There is nothing wrong with archetypes. There may be a lot wrong with certain books even if they seem to use some archetype.

Archetypes are quite ancient. I'm not sure Bluebeard qualifies. Or Dracula. (Oh, yes. while I'm at it: I think vampire books are utter shlock, too.)
When Jon says, "The point is that the general pop-fiction reader probably isn't invested in quite the same way that writers are: they want to be entertained, and what's entertaining is often what's familiar, with a few sexy wrinkles thrown in," he has hit several nails squarely.

Pop-fiction readers, who are most fiction readers, are not only not invested in what the writer is invested in, as Jon says. They don't care about point of view, voice, sentence structure, repetitions and unless really bad, they don't care about klunky prose. They care to get in, get out, and get on with it, just as I think most very good writers do. As Jon says, readers want to be entertained.

Too many writers, I believe, write for themselves and for the admiration of their peers. There is nothing wrong with that, but those writers have to face up to the fact that they are most probably not going to writer best-selling fiction. Very few writers are, best selling fiction is a matter of luck, no matter how well written--unless the writer has had his or her luck with an earlier piece of best-selling fiction, which is another fact that most of us don't want to face.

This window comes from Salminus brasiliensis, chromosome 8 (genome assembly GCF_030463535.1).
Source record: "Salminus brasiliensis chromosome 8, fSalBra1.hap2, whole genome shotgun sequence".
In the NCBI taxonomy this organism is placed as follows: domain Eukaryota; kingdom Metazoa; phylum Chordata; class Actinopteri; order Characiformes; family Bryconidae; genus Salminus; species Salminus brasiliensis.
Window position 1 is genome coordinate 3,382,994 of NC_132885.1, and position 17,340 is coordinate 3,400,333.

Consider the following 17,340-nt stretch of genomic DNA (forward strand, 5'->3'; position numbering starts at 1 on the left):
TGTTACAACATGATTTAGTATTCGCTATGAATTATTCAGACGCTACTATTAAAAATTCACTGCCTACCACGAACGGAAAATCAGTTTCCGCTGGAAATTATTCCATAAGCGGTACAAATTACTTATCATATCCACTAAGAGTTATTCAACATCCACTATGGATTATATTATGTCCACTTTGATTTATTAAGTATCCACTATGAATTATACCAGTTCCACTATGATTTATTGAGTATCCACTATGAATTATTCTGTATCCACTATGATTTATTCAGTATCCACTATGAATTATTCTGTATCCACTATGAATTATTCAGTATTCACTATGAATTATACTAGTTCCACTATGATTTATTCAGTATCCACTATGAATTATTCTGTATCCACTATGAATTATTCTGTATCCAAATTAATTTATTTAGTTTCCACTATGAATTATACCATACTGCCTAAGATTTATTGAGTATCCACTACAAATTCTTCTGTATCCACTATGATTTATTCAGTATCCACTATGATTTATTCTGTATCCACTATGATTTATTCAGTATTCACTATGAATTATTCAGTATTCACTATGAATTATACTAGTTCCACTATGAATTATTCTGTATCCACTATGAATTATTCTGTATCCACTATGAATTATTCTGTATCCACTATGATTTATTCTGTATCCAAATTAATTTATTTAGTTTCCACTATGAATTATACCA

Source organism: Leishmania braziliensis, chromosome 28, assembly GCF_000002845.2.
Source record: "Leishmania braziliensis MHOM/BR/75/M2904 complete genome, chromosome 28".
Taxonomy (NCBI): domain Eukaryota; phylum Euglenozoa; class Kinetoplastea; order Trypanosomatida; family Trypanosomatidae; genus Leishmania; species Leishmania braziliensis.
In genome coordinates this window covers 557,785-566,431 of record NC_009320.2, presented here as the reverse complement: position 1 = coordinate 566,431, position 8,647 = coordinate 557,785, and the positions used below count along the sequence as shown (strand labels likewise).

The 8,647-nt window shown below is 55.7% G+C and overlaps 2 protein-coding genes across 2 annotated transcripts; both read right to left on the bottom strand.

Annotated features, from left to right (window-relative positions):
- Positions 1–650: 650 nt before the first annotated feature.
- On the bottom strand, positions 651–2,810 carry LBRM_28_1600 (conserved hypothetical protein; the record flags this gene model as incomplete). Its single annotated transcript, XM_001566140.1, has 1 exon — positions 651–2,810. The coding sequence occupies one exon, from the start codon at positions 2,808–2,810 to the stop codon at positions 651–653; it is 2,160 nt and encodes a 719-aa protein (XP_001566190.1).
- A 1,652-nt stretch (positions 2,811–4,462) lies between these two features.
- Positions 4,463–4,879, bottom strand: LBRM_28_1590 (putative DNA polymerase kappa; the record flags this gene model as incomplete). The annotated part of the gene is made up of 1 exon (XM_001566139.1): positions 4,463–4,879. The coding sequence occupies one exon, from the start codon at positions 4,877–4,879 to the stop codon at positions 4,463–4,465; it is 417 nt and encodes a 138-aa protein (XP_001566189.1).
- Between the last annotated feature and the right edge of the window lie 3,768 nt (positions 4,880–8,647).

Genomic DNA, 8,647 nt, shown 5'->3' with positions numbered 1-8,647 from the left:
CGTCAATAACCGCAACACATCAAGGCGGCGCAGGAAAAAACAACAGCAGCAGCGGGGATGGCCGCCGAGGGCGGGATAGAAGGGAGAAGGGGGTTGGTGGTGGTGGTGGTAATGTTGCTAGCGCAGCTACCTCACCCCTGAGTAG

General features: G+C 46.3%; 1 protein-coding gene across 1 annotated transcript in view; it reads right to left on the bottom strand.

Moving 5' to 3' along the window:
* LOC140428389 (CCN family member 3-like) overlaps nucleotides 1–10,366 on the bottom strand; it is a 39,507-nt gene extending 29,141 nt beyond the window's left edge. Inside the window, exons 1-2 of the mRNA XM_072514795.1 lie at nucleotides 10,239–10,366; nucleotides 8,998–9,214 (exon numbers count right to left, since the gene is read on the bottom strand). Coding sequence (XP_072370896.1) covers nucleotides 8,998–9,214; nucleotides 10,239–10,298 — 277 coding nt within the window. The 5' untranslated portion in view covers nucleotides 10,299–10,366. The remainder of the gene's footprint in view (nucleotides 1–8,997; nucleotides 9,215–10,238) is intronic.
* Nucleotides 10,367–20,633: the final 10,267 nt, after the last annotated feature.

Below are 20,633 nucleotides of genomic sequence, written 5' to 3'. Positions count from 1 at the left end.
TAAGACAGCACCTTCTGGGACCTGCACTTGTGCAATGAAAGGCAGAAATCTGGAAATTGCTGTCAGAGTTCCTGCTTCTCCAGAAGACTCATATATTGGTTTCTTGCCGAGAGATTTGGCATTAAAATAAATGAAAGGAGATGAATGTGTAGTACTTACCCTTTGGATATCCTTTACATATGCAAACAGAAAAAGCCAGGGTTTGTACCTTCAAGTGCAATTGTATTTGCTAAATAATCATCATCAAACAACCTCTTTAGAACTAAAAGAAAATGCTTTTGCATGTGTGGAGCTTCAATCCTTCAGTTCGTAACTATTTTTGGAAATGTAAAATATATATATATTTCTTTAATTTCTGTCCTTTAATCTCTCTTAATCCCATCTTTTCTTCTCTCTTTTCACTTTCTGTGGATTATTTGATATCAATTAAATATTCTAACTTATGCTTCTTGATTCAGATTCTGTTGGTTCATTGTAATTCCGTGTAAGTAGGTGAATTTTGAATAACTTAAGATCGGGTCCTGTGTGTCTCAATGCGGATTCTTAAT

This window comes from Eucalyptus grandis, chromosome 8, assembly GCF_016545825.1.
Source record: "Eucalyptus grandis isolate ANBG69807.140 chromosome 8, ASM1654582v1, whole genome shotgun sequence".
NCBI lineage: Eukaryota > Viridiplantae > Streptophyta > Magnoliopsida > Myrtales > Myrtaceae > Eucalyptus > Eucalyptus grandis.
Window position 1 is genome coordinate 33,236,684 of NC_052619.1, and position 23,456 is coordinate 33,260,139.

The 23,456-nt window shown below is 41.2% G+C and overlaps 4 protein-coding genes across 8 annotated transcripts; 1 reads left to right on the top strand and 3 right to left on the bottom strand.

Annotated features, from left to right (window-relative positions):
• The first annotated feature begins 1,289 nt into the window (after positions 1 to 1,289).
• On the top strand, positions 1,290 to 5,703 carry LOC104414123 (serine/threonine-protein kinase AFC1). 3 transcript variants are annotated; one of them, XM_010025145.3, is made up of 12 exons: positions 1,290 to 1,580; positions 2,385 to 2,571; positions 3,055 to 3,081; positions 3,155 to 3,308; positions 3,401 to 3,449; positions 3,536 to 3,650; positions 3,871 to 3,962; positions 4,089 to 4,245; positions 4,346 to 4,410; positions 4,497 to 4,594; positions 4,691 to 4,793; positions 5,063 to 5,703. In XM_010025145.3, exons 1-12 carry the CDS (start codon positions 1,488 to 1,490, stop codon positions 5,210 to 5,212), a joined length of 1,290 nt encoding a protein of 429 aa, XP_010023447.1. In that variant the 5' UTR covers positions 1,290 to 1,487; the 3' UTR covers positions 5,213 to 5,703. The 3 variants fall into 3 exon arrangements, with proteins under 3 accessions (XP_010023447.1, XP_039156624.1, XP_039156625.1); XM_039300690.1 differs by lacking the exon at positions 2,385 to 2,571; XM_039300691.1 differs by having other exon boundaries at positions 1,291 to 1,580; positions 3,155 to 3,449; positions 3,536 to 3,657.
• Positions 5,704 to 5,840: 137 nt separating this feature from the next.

Not luck (or very, very rarely). Promotion!
Always luck is involved, from catching the first reader, to catching an editor, to catching the marketing department with a big, fat "we can sell this."

I've heard rumor that that was how "The DaVinci Code" was sold. Criticize as we might "The DaVinci Code" touched a nerve that made it a best seller. It was marketed, but all the advertising in the world wouldn't have me read it except that it was praised by readers (not critics) that I respected.

It takes luck to get the editor to promote, even though that luck may come with the name of the author having been someone important or at least popular first.

Luck, believe it or not, is one of the things that economist note as an ingredient for success.
But at the same time you can't blame people for enjoying them,

I believe these arecalled "guilty pleasures." And as long as we call them that, people are more than willing to 'fess up to theirs! :D
But the archetype is merely an image that is added to the story.

Yes, we mostly think of archetypes in terms of images---but even so, when they are embedded in a character, there are actions attached to them that move the plot along, as they do in fairy tales. Their actions create re-actions; they are agents that get things rolling. I'm thinking of a character such as the ones in the books Jim was talking about, who are "evil" archetypes. A wife/woman murderer, for example,might reference the Bluebeard archetype, and then there would be a potential victim who has to figure out how to escape his "clutches." Maybe that's why so many readers like those serial slasher books. :)
I.J. says.

"I'm surprised at the defense of readers who keep buying books by the same people (Cornwell, Evanovich, and Patterson come to mind) and then complain bitterly that the books are horrible, unreadable crap just like the last ones."

In my experience, most readers who like those writers rarely complain about them, but rather don't understand why I don't like them.
Actually, I've encountered this several times now. In fact, the Cornwell and Evanovich reactions have been on mystery web sites.